In light of the overwhelming evidence that guns are a public health threat, gun advocates often retreat to an “it could never happen to me” mentality. This worldview is tragically mistaken. Consider the case of Veronica Dunnachie. She was, by many gun advocates’ definition, a good gal with a gun. A strident voice for gun rights, she was an open carry advocate, dedicated to expanding the unlicensed open carrying of firearms. In Texas, open carry is currently restricted to long guns; she pushed to include handguns. She frequently attended rallies and protests organized by Open Carry Tarrant County (an offshoot of Open Carry Texas). In a domestic dispute on Dec. 10, she allegedly shot and killed her husband and stepdaughter.Horrified, Dunnachie called a friend, telling him she “had just done something bad” and, at his urging, checked herself into a nearby mental health clinic.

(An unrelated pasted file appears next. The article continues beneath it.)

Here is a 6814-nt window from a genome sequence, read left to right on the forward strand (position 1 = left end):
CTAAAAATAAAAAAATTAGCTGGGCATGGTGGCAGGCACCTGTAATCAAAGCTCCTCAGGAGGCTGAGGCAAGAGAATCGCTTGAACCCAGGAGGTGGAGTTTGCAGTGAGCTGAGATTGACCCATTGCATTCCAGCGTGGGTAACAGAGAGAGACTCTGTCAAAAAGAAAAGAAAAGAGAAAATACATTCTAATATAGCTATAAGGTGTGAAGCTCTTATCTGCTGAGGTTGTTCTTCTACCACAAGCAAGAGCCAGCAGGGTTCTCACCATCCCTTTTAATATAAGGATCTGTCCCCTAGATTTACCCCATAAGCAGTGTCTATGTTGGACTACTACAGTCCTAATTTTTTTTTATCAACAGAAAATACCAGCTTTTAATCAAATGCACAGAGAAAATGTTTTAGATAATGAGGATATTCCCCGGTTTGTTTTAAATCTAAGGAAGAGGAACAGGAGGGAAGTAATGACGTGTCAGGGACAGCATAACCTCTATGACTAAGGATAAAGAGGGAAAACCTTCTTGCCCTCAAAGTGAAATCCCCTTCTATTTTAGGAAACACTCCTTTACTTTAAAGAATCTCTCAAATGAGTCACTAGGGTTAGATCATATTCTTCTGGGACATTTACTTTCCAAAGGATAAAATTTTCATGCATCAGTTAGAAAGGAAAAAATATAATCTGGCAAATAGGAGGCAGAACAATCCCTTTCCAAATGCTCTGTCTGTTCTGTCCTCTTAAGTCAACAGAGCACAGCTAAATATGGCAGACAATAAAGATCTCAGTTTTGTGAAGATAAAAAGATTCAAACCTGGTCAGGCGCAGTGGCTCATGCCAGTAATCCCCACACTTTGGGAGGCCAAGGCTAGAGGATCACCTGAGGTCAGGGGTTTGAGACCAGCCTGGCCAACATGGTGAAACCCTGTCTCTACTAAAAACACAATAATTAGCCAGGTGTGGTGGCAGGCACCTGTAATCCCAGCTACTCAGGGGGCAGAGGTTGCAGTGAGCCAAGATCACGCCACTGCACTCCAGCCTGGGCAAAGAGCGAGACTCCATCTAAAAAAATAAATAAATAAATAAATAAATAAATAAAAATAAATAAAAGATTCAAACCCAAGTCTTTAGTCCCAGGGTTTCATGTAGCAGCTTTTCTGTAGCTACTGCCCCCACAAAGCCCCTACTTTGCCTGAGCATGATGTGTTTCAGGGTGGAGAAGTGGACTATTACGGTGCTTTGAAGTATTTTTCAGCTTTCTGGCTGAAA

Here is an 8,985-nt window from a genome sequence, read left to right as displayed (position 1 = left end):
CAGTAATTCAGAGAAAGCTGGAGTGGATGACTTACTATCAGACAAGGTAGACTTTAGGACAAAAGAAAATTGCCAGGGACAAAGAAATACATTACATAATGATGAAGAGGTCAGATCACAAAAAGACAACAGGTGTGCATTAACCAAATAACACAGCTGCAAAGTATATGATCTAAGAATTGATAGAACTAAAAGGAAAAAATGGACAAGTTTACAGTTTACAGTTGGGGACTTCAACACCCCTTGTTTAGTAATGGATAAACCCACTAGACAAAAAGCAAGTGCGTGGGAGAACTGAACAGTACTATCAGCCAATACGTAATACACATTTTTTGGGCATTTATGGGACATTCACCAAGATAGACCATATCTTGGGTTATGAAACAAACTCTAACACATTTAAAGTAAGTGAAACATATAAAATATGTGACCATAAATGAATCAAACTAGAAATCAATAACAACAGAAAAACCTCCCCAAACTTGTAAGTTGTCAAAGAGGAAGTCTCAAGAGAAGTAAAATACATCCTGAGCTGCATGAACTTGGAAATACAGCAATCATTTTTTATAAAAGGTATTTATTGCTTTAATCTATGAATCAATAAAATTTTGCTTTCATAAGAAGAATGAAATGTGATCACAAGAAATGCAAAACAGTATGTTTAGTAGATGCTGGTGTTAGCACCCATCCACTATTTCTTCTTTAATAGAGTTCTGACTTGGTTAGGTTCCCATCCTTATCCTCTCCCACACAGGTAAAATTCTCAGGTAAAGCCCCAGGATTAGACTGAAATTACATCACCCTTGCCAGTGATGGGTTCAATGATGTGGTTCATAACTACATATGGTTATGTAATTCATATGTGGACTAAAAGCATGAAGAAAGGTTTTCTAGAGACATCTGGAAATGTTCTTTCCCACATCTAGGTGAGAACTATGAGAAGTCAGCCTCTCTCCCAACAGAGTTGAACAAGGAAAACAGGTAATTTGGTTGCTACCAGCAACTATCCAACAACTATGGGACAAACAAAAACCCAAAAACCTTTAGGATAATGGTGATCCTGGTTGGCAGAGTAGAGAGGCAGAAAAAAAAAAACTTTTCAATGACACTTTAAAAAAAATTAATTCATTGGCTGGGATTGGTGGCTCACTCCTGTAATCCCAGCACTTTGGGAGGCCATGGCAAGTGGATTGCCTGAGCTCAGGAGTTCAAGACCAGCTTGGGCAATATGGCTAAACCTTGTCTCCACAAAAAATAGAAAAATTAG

Everyone likes to pretend that he or she is more rational, more responsible, and more immune to the risks that gun ownership poses relative to the average American. Yet, we know from gun violence statistics that many are simply misjudging their own competency. Everyone thinks he or she is above average, but half are mistaken.

A further problem is lack of training for good guys with guns. As explains:

But new research from gun experts at Mount St. Mary’s University examined just how effective any average “good guy with a gun” can be. They found that when it comes to effective self-defense with a firearm, there’s a gap between certain gun rights rhetoric and the facts.

The study, commissioned by gun reform group National Gun Victims Action Council, placed people with varying levels of gun expertise in a firearms simulator and taped how they acted in self-defense when confronted by virtual armed criminals.